Category Archives: Announcement

Parkinson’s palliative and end of life care

We are delighted to launch the next course created in partnership with Parkinson’s UK. ‘Parkinson’s palliative and end of life care’ is aimed at health professionals working with people with Parkinson’s. The course aims to encourage early conversations about advance care planning, and the need to make decisions about treatments which people may or may not wish at the end of their life. The course explores the role of the multi-disciplinary team which may be involved at this stage in a person’s life and looks at each member’s role in supporting and managing the person’s physical, social, psychological and spiritual needs (and those of their carers) throughout this journey.

 

The course highlights the importance of people with Parkinson’s understanding the condition’s trajectory and the possible impact in the advanced stage so that they can make informed decisions in advance about what they would like to happen towards the end of their life and to consider any involvement of their relatives/carers.

This course is part of a suite of courses by Parkinson’s UK which address key issues for people with Parkinson’s, their carers and the health and social care professionals working with them. We are delighted to be able to support Parkinson’s UK to create this course as an open course which means it can be reused or adapted by others or embedded in other courses provided that the original authors are attributed. This ability for others to reuse and adapt the content was a key attraction for Parkinson’s UK, and they hope that health and social care lecturers will integrate the materials into their courses. This would substantially increase the support for health and social care professionals and therefore for people with Parkinson’s.

 

Sign up for the new ‘Parkinson’s palliative and end of life care’ course

View the Parkinson’s UK collection of courses.

 

Pic credit: By AlexandreDulaunoy (Own work) [CC BY-SA 3.0], via Wikimedia Commons

Join The Promise of Open Education conference online #BeOpen

We’re looking forward to welcoming you all to ‘The Promise of Open Education’ conference at Dynamic Earth on 11th September where our fantastic line up of speakers include Dr Maha Bali, Michael Cross, Professor Keith Smyth, Frances Ranaldi, Claire Hewitt, Lorna Campbell and Professor Frank Rennie as well as OEPS co-director Dr Pete Cannell.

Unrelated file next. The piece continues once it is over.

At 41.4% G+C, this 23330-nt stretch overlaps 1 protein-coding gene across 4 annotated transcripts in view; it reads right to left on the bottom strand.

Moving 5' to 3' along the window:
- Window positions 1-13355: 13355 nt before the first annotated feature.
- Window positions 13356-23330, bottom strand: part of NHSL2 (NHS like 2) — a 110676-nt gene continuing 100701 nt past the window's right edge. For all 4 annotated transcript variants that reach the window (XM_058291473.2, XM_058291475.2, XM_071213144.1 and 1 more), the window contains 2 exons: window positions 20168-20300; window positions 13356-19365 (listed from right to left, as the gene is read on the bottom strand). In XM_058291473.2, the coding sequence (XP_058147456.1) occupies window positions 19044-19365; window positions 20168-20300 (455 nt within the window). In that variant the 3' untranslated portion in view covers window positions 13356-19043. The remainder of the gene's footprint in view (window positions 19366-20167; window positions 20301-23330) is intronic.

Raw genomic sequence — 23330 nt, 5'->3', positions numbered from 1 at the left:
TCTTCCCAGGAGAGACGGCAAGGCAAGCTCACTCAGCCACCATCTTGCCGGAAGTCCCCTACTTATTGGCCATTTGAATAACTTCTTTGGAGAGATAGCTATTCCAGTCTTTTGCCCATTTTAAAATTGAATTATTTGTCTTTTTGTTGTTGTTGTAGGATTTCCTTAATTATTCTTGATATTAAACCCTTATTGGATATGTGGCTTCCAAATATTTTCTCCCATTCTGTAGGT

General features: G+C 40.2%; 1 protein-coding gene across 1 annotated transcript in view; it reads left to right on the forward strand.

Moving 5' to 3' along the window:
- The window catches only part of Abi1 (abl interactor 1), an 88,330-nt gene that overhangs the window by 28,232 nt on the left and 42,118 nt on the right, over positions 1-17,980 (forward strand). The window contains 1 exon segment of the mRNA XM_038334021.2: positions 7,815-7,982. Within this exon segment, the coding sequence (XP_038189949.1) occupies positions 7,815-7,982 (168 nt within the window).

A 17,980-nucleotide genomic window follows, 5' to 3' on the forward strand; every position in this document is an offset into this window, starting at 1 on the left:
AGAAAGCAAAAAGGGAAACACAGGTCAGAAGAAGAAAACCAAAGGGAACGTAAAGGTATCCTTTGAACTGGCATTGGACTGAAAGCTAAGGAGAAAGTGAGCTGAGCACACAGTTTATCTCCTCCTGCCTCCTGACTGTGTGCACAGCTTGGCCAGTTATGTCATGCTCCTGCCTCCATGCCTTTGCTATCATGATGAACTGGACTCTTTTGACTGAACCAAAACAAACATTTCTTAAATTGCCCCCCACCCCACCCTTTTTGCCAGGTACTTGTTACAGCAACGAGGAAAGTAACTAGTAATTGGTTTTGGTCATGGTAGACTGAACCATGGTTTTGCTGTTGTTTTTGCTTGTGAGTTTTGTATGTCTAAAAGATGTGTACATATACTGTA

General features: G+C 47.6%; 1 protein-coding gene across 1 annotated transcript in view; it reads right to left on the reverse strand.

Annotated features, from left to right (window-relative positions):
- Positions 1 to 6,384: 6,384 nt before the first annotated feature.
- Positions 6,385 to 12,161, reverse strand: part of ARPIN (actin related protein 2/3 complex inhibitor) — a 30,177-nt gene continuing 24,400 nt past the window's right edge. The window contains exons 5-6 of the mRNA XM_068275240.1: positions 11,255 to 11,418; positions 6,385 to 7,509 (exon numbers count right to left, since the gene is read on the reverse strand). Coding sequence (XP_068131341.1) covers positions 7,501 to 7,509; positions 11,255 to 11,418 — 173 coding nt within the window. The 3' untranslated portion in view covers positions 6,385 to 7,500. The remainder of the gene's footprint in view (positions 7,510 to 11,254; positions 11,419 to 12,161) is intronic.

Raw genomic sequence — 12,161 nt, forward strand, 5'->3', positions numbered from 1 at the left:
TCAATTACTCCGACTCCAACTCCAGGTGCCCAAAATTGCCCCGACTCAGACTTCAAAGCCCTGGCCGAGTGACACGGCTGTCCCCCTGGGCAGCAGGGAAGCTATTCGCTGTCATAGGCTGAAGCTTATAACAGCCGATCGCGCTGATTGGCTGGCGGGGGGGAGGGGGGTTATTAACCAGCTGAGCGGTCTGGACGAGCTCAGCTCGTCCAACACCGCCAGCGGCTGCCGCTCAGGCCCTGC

For those unable to attend the free conference in person we invite you to follow online and join the online discussion with hashtag #BeOpen.

#BeOpen

The event will be livestreamed via Periscope https://www.pscp.tv/oepscotland. Look for @OEPScotland or search hashtag #BeOpen on twitter at the time of each session starting (see the full programme for more details.)

There will also be a live Twitter chat engaging conference speakers, audience and the virtual audience at 2.55pm-3.25pm (UK time).  The chat will be using the hashtag #BeOpen. Find out how to join the Twitter chat.

The OEPScotland reports and briefings are a valuable source of information and can be accessed via our collection on Open Learn Create. Enjoy our guest blogs and get involved! Tweet us your #BeOpen selfies, opinions and experiences before during and after the conference.

OEPS shortlisted for Global Game Changers Award

The Opening Educational Practices in Scotland (OEPS) project has been shortlisted for a Global Game Changers Award in the category of ‘Collaboration for change’. This category recognises

‘a new or completed project developed through a Triple Helix approach. Where a university or college has joined forces with representatives from industry and government on an initiative that offers a solution to a societal problem at a local, national or international level.’

The award nomination is for OEPS partnership with Dyslexia Scotland and Education Scotland developing a suite of courses on dyslexia and inclusive practice.

The first online course, ‘Introduction to Dyslexia and Inclusive Practice’, was co-designed and developed in March 2017 and can be undertaken at a learners own pace in around 3 hours of study. To date 801 people have enrolled, with 149 badges earned for the first module so far.